The reconciliation agreement’s between two Rival Palestinian factions, Fatah and Hamas, has key points call for the Fatah-dominated Palestinian Authority to take control over Gaza’s borders from Hamas.
In exchange, crippling sanctions on Gaza’s two million residents will be lifted. It sounds promising, but in the Palestinian Authority’s seat Ramallah there’s doubt-riddled speculation.
CGTN’s Stephanie Freid reports from Ramallah.
Maram, a resident of Ramallah, put it this way: “When you see something great you say, ‘Yeah it’s great, I hope it will last forever.’ And then in a moment of silence you think about it, ‘What if it does not last forever? ‘”
Another resident, Basel, said, “At the end they will have a point that they separate because two different mentalities.”
The widespread speculation is that Hamas was backed into the deal.
When Gulf States blockaded and isolated Qatar in June—partially for funding Hamas—support from that country dried up.
Thursday’s deal signing gives Hamas a chance for political survival.
It also puts pressure on Israel. With reconciliation, the two factions can present a unified front for peace negotiations and Palestinian statehood.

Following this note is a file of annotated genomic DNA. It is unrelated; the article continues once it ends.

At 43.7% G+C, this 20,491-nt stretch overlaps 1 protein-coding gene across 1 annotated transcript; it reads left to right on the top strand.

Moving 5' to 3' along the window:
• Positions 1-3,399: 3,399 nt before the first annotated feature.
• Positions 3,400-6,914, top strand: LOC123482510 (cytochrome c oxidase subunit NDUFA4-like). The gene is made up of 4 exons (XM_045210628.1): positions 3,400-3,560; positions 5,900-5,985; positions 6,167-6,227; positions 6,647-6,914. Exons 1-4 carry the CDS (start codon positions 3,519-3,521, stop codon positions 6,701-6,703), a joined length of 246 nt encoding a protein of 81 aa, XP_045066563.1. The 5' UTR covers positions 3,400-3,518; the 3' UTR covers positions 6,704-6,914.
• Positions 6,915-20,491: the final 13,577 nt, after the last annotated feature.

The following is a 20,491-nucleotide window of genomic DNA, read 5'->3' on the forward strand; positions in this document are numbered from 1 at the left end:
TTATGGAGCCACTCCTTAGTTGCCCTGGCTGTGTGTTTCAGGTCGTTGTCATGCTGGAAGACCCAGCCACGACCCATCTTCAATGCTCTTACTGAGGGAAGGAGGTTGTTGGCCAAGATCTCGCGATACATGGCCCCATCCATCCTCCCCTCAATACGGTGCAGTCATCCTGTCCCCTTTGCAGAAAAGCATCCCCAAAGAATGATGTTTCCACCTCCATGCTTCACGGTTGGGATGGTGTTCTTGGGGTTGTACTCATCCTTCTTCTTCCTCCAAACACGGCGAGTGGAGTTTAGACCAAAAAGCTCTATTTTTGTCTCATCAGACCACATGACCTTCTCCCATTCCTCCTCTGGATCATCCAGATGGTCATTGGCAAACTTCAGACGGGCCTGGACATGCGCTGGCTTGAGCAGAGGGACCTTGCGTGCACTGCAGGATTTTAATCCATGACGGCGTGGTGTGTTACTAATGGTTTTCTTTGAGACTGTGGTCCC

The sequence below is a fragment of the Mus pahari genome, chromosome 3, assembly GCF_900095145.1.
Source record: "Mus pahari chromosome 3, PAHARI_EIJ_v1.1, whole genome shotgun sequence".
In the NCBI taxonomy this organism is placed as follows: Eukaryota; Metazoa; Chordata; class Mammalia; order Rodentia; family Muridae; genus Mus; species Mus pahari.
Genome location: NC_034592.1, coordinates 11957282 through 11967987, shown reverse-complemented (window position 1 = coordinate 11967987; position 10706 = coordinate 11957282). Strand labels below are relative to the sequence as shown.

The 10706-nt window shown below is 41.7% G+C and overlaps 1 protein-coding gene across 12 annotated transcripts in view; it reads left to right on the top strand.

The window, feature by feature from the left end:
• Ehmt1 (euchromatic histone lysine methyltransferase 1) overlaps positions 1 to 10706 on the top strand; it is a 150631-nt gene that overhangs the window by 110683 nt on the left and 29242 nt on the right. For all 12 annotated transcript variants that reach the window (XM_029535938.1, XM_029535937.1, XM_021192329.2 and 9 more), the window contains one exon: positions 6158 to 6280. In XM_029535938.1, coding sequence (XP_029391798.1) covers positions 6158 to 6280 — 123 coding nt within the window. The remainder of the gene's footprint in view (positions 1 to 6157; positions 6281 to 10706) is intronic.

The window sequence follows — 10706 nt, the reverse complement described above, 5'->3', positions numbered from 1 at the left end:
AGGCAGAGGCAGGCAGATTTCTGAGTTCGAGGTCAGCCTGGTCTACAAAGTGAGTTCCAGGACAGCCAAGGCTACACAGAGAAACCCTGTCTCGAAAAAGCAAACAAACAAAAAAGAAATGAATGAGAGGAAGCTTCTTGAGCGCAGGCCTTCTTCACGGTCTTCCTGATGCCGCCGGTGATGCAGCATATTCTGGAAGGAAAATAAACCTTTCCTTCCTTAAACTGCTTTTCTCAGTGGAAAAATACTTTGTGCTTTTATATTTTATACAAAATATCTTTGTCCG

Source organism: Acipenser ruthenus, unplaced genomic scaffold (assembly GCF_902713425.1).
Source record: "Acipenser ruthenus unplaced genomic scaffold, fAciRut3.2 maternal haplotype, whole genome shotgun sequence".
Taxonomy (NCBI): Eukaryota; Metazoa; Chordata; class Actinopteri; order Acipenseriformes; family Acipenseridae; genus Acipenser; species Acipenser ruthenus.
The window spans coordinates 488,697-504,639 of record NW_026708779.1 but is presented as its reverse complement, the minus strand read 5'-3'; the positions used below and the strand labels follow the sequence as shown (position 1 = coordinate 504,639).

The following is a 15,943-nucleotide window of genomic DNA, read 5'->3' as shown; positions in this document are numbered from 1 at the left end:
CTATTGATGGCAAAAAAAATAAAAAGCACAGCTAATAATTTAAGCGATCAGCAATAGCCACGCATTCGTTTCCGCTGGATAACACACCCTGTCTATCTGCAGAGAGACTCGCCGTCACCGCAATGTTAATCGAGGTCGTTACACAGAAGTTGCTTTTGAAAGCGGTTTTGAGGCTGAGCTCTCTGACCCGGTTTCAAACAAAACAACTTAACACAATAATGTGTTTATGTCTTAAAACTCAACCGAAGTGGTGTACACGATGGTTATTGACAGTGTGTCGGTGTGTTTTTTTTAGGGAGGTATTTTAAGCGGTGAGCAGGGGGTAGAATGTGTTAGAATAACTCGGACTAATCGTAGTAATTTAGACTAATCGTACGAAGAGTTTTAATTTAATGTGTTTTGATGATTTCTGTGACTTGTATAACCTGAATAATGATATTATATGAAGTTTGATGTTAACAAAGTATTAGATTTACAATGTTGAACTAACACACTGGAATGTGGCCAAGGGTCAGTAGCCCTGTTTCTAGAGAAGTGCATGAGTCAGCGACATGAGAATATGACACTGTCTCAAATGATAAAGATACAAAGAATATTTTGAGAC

“The whole world has been demanding that Palestinians get unified,” said Mustafa Barghouti, a member of the Palestine Liberation Organization’s (PLO) Executive Committee.
“Now we are getting unified. It is now the duty of the whole world—the U.S., Europe, the UN and all nations of the world—to immediately support Palestinian unity.”
An Israeli delegation was said to be present in Cairo leading up to the signing, but did not release any official response.
In the past, Israel has opposed any involvement by Hamas in the Palestinian Authority because Hamas does not recognize Israel’s right to exist.